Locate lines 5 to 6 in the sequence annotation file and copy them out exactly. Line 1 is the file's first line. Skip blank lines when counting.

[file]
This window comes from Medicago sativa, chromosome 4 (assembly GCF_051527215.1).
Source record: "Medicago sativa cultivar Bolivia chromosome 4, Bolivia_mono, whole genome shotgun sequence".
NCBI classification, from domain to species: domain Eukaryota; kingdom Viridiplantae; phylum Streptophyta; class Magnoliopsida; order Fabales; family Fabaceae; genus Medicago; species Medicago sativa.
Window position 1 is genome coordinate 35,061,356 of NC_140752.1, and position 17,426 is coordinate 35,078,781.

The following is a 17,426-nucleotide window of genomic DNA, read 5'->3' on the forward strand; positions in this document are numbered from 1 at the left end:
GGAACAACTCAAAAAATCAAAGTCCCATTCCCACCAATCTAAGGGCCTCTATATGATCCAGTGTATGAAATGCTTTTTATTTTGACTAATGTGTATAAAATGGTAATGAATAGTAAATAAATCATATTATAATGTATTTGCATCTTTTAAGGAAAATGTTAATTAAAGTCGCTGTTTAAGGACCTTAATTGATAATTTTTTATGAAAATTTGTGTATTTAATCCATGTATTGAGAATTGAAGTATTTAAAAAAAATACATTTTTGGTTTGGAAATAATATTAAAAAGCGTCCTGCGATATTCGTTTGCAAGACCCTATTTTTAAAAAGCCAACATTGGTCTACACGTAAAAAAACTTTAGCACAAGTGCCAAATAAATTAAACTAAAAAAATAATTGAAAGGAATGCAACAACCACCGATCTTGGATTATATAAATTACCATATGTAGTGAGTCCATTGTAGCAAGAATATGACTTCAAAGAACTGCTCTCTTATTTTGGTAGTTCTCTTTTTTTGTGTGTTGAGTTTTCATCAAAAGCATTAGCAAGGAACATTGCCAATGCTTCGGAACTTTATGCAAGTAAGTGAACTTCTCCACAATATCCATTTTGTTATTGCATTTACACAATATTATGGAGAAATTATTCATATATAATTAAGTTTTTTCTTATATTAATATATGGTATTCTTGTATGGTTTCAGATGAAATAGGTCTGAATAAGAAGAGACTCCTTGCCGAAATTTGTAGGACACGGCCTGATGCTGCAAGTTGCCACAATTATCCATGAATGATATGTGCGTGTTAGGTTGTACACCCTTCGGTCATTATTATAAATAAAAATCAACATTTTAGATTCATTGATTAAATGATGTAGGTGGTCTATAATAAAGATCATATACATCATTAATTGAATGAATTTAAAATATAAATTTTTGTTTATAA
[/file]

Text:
The following is a 17,426-nucleotide window of genomic DNA, read 5'->3' on the forward strand; positions in this document are numbered from 1 at the left end:
GGAACAACTCAAAAAATCAAAGTCCCATTCCCACCAATCTAAGGGCCTCTATATGATCCAGTGTATGAAATGCTTTTTATTTTGACTAATGTGTATAAAATGGTAATGAATAGTAAATAAATCATATTATAATGTATTTGCATCTTTTAAGGAAAATGTTAATTAAAGTCGCTGTTTAAGGACCTTAATTGATAATTTTTTATGAAAATTTGTGTATTTAATCCATGTATTGAGAATTGAAGTATTTAAAAAAAATACATTTTTGGTTTGGAAATAATATTAAAAAGCGTCCTGCGATATTCGTTTGCAAGACCCTATTTTTAAAAAGCCAACATTGGTCTACACGTAAAAAAACTTTAGCACAAGTGCCAAATAAATTAAACTAAAAAAATAATTGAAAGGAATGCAACAACCACCGATCTTGGATTATATAAATTACCATATGTAGTGAGTCCATTGTAGCAAGAATATGACTTCAAAGAACTGCTCTCTTATTTTGGTAGTTCTCTTTTTTTGTGTGTTGAGTTTTCATCAAAAGCATTAGCAAGGAACATTGCCAATGCTTCGGAACTTTATGCAAGTAAGTGAACTTCTCCACAATATCCATTTTGTTATTGCATTTACACAATATTATGGAGAAATTATTCATATATAATTAAGTTTTTTCTTATATTAATATATGGTATTCTTGTATGGTTTCAGATGAAATAGGTCTGAATAAGAAGAGACTCCTTGCCGAAATTTGTAGGACACGGCCTGATGCTGCAAGTTGCCACAATTATCCATGAATGATATGTGCGTGTTAGGTTGTACACCCTTCGGTCATTATTATAAATAAAAATCAACATTTTAGATTCATTGATTAAATGATGTAGGTGGTCTATAATAAAGATCATATACATCATTAATTGAATGAATTTAAAATATAAATTTTTGTTTATAA